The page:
Question: What I found interesting about the announcement is you guys are kind of partnering with the community and bringing soccer to young people and especially people in kind of marginalized communities. Can you tell me about why you included that component?
Julie Uhrman: We think we think of this as bigger than a game. We think that this is a platform where we can bring mission and capital together. We want to build a global brand and we want to entertain globally, but we also know that we have to act locally. And it is important to us to show up in our community and make a difference. To help us think through that, we’ve partnered with the LA84 Foundation to be our social impact partner so that we can use force as a tool to address social injustice in the brown and black community. We are building a team for Los Angeles. We believe the city deserves better from a soccer perspective, it deserves better from a fan perspective.
We believe these players need to be playing on one of the best stages in the world. But we also know that we have the power and the platform and the voice to make a meaningful impact in our community. And so it’s important for us to do that from Day 1. In the same way that we are building to put eleven incredible players on the field from Day 1.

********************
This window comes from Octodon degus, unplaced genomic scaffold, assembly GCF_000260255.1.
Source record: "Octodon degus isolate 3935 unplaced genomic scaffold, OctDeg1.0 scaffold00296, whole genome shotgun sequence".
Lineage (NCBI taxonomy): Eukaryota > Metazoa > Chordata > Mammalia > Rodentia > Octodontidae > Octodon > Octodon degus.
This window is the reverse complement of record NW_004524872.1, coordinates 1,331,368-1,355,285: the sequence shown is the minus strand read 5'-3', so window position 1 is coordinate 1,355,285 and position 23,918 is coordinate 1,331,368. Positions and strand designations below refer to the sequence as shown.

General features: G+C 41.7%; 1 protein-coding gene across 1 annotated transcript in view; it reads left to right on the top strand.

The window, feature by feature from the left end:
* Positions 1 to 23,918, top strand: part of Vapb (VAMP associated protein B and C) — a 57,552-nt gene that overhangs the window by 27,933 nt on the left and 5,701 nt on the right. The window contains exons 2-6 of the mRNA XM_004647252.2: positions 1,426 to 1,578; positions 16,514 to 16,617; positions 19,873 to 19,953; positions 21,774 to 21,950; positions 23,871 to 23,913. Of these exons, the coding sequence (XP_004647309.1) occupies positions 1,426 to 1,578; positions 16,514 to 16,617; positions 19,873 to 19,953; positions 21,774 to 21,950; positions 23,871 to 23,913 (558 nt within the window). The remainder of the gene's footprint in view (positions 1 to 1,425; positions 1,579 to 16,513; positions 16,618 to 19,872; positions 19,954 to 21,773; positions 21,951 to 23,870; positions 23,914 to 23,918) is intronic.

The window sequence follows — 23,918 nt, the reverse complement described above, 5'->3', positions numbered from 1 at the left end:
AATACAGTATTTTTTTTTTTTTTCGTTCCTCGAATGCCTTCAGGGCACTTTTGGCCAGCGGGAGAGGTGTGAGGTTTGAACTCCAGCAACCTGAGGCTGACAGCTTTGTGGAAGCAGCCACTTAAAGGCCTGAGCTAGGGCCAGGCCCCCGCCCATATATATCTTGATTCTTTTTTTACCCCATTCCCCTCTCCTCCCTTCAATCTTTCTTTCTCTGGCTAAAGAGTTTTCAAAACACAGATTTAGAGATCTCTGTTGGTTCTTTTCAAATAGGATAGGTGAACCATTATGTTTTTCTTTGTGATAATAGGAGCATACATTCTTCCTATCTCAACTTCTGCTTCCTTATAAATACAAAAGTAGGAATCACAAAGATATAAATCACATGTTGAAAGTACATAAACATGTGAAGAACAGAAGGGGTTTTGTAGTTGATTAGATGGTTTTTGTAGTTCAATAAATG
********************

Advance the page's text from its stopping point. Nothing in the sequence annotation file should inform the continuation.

Question: What was the thing that convinced you that this was a good idea? Was there one thing that struck you that it was like, OK, this this this could work?
Julie Uhrman: I’ll preface this by saying I’m an entrepreneur, so I believe all things are possible. I have brought things to life that didn’t exist before. I built an Android game console for the television before Apple and Amazon and Google even entered the phase of bringing Android operating systems to TV. And I’m also a passionate sports fan who played sports for her entire life. Having said that, the one thing that made me believe that this was possible and would be successful are the players. These players are stars and they have transcended the sport in the way that they have built connection to the fans, in the way that they show up on the field.
I mean, I can do a Megan Rapinoe pose right now everybody knows who is doing it and when she did it and why she did it. That transcends the sport. And through the use of social, they have been able to continue their interaction with fans and myself as a fan. So I get to know who they are, not only as an athlete, but personally, as a brand, as a social activist. The ability for these incredible athletes who are unarguably the best in the world to be able to connect with me on a one-to-one basis, if I can give them a platform that is the second largest digital media market in the world, and put together an ownership group who are experts at both telling stories and building soccer clubs, there was no question in our mind that we would be incredibly successful and grow this league and bring something really wonderful to the community of L.A.
Question: So I’m going to I’m going to play devil’s advocate here. Your group, which is really star studded and has a lot of really big names associated with it, but convince me that, in your words, why you’re serious about this.